AUGUSTA — Gov. Paul LePage told attendees of the 73rd annual Maine Agricultural Trades Show on Tuesday that 12-year-olds should be allowed to work in Maine.
LePage said Maine is not using one of its most valuable resources – its youth.
“We don’t allow children to work until they’re 16, but two years later, when they’re 18, they can go to war and fight for us,” LePage said. “That’s causing damage to our economy. I started working far earlier than that, and it didn’t hurt me at all. There is nothing wrong with being a paperboy at 12 years old, or at a store sorting bottles at 12 years old.”
LePage has said previously he started working when he was 11. Maine law requires students who want to work before they reach the age of 16 to get a work permit from their school superintendent and meet other requirements.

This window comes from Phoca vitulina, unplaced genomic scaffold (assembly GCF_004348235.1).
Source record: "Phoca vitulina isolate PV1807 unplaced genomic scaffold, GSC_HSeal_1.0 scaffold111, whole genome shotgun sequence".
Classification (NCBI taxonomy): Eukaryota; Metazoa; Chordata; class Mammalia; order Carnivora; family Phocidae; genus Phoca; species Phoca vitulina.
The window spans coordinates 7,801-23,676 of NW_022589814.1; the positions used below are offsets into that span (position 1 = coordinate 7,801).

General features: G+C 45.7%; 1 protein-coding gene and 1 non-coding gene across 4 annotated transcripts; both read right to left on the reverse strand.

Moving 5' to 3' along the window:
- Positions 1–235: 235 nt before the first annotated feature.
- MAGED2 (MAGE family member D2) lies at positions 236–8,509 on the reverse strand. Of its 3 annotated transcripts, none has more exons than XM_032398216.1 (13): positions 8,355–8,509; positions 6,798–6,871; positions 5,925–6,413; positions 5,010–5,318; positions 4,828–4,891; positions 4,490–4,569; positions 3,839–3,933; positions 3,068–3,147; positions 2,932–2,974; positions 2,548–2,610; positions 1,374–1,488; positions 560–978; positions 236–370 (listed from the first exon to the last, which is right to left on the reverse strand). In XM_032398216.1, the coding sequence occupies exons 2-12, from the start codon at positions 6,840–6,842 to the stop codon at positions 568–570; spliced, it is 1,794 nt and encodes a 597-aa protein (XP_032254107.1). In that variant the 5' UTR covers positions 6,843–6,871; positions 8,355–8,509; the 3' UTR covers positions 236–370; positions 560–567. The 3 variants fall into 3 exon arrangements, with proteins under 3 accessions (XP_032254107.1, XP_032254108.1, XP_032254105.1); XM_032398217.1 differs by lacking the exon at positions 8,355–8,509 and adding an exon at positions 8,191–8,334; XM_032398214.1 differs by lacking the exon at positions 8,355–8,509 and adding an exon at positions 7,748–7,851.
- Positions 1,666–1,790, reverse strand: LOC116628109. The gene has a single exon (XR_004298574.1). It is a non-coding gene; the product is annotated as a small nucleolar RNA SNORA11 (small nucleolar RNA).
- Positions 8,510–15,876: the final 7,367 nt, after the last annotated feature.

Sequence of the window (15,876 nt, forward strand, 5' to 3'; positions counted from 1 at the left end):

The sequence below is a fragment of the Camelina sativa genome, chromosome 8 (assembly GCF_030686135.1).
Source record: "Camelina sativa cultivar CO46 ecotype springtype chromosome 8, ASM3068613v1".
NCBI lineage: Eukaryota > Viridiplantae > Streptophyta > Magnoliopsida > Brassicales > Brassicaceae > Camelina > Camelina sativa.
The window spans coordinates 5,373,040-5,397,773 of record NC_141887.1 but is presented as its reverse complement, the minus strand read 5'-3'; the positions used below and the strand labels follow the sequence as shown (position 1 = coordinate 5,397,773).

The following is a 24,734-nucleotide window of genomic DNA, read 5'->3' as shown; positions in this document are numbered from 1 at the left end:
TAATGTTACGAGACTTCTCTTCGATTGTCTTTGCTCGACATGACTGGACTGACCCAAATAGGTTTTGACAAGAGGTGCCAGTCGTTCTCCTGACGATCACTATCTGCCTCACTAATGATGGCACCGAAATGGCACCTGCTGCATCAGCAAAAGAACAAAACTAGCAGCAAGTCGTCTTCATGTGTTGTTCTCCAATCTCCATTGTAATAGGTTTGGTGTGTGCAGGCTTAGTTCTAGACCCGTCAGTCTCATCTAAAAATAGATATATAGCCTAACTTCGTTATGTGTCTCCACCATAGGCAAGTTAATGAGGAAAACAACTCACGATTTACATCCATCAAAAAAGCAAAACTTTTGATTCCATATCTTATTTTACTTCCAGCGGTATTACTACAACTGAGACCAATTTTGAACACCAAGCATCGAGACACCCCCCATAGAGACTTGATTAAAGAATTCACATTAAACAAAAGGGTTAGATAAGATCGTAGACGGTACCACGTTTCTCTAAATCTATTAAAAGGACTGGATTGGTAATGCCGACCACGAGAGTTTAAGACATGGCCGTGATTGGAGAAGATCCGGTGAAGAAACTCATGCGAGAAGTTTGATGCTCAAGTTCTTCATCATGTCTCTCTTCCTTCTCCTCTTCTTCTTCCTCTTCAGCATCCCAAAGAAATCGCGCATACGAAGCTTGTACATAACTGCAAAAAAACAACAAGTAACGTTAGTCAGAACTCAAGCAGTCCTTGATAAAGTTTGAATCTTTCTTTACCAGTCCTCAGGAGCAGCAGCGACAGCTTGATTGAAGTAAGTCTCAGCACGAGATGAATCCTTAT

LePage also told show attendees he believes Maine can strike a better balance between conserving its natural resources and developing its economy and that doing so would bring prosperity.
“You’re the folks we want to bring prosperity to,” he told several hundred people at a luncheon at the show, held at the Augusta Civic Center. “If the revenues go up, I can go golfing. If not, I’m going to have to continue working 80 hours a week.”
Keith Edwards can be contacted at 621-5647 or at: